Let's see. When I was younger I liked telephones. A lot. I still do. That included exploring the PSTN and causing general mischief. I have a Western Electric 1D2 payphone in my bedroom. Among other hobbies... I'm an amateur radio operator, Linux user, open source supporter and electronics meddler. I admire any human who has the patience to work in infosec.
I can't really stomach the wallowing echo chamber of Twitter, so maybe this will be better.
Google says the built-in microphone it never told Nest users about was 'never supposed to be a secret' https://www.businessinsider.com/nest-microphone-was-never-supposed-to-be-a-secret-2019-2
🤔 The great Equifax mystery: 17 months later, the stolen data has never been found, and experts are starting to suspect a spy scheme
@SandPaper From a personal side I have asked "What about infosec excites you." I have found that many people are interviewing for entry to mid level positions because infosec is the hot industry to be in now.
If the work does not excite then people will get burned out quickly. This is a very stressful field and one that people need to want to get out of bed in the morning.
You really can't make this stuff up. A private investigation firm likely hired by a spyware vendor tries to lie and social engineer a security researcher at Citizen Lab and hysterically fails at doing so in front of the press. Good read.
"How spyware sleuths Citizen Lab foiled a private spy"
A collection of bills in Brazil endangering free expression, privacy, and encrypted communications may gain traction with the new Bolsonaro administration. Here are the threats: https://www.eff.org/deeplinks/2019/01/brazil-2019-free-speech-and-privacy-crosshairs-what-are-threats
An interesting note on the ex-NSA mercenaries working for the United Arab Emirates story: the third party software they used to easily root iPhones via iMessage sounds very similar to exploits described by Lookout researchers at #ShmooCon when they recently exposed an unnamed nation state's attempt to purchase spying tools (and named the names of the vendors selling those tools). Point is, these 0-day phone exploits are available to the highest bidder.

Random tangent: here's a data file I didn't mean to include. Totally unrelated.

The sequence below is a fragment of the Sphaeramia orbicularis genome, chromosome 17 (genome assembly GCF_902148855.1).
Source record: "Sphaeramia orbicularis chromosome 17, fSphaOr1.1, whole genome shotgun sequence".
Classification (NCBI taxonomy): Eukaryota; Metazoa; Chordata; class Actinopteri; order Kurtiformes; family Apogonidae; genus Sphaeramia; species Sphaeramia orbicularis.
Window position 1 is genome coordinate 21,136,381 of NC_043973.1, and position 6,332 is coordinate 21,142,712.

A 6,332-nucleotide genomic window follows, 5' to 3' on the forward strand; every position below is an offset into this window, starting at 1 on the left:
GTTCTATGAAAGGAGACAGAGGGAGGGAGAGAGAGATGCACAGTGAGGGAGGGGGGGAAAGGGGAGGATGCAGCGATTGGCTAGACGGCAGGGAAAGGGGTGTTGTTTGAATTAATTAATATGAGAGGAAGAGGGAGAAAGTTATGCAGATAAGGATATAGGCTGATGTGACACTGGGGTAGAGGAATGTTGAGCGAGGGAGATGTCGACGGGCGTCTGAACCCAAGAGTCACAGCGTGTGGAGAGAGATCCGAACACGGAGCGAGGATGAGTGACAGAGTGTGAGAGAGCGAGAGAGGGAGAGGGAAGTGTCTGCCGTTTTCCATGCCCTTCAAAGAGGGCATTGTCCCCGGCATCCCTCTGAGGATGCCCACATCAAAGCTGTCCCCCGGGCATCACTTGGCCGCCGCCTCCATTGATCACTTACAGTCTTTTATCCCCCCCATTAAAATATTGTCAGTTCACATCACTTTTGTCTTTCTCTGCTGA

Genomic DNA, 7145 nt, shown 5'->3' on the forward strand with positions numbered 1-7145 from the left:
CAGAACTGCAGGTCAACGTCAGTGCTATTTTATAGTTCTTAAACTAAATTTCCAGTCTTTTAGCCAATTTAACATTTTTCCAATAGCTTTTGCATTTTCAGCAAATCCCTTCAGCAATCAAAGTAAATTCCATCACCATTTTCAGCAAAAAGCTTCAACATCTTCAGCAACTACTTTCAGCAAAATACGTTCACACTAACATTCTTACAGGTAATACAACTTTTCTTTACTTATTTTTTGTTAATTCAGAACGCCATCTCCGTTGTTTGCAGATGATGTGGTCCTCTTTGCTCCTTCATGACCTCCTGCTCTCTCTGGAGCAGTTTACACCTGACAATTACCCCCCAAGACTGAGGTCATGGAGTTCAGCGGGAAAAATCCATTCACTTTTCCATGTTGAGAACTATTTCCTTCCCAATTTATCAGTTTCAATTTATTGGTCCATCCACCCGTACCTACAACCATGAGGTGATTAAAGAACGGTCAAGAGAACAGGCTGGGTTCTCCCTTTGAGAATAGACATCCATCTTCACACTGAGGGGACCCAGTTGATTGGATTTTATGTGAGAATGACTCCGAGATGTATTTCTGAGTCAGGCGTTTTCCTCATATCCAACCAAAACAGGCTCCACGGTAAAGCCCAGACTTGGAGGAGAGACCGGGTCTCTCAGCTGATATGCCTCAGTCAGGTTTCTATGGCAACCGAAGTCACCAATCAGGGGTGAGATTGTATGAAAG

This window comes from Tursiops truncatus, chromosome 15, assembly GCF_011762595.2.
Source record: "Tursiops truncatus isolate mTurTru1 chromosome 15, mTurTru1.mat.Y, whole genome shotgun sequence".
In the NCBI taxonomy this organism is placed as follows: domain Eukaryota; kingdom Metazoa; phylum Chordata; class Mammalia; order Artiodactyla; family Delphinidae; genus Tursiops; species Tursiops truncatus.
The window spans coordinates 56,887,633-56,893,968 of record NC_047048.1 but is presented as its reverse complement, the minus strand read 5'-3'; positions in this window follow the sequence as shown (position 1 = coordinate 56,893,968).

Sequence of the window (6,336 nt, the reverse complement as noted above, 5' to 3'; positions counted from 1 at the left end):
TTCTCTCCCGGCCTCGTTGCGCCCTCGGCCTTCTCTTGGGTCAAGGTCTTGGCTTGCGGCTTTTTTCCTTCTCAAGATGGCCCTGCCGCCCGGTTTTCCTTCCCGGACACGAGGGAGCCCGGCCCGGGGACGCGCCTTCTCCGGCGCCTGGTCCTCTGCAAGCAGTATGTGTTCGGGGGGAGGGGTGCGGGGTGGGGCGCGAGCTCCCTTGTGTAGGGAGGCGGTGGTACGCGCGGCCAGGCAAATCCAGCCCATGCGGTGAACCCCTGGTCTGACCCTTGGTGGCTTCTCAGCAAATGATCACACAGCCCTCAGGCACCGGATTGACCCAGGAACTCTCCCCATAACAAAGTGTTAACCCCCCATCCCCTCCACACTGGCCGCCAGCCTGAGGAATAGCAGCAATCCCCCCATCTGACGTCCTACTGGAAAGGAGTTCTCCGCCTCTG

I've spent like 2 hours on TikTok out of curiosity.
I've seen multiple IDs, credit/ debit cards, weird/ dangerous behavior (at home, at the workplace, "funny" pranks, etc.), army locations, babies, permissive underaged girls and more weird stuff, but the worst part (by far) was the comment section.
I am speechless and have to think about it for a while. But I am sure, that all above mentioned points are not acceptable.
Quite the story today. Summary: naive, former NSA spy with no ethics, empathy, or common sense starts working for the UAE government targeting human rights activists and journalists and is SHOCKED to find out her work was targeting Americans too! (And it seems she still thinks she personally did nothing wrong in all of this.) She was apparently part of an American team of ex-NSA peeps that were happy to do UAE's dirty work for a high fee.
As part of my 2019 goal to do better #OSINT I've been working a bit with #Maltego, a proprietary program that uses APIs and other data sources to cull information on a target and then graph that data to see relationships. If anyone's interested I found a great intro video going over its uses and basic capabilities on YouTube. https://m.youtube.com/watch?v=46st98FUf8s
Who would win: A heavily secured datacenter with mantraps, biometric security and armed guards, or one red team bambi?
Meanwhile, companies continue to be dishonest and condescending about how they collect data, and what controls they offer people to control it. https://www.eff.org/deeplinks/2019/01/wsj-op-ed-mark-zuckerberg-speaks-down-users-and-misses-point
Capture The Flag challenges are a great way to expand your cybersecurity and ethical hacking skills. Here's an in-depth walkthrough of the popular PicoCTF challenge (6 hour tutorial): https://www.freecodecamp.org/news/improve-cybersecurity-skills-with-ctfs-picoctf-walkthrough #infosec
Another day, another company leaving sensitive data on a server with no password
"How sloppy OPSEC gave researchers an inside look at the exploit industry"
Welp, looks like I'm going to be studying to pass the CompTIA Network + test over the next few weeks. After reading over the study guide it doesn't seem that bad. It's pretty similar to the CCNA I got more than ten years ago. Basic stuff. I don't have a university degree so I totally understand why an employer would want me to have it at minimum. #certs #infosec
Who’s Really Behind the World’s Most Popular Free VPNs?
Half of the world’s most popular free VPN apps are run by secretive Chinese companies. Find out what’s really happening to your data.
Who’s Really Behind the World’s Most Popular Free VPNs? https://hackernoon.com/whos-really-behind-the-world-s-most-popular-free-vpns-d74bafc82178
Maker, tech enthusiast, prank caller
A Mastodon instance for info/cyber security-minded people.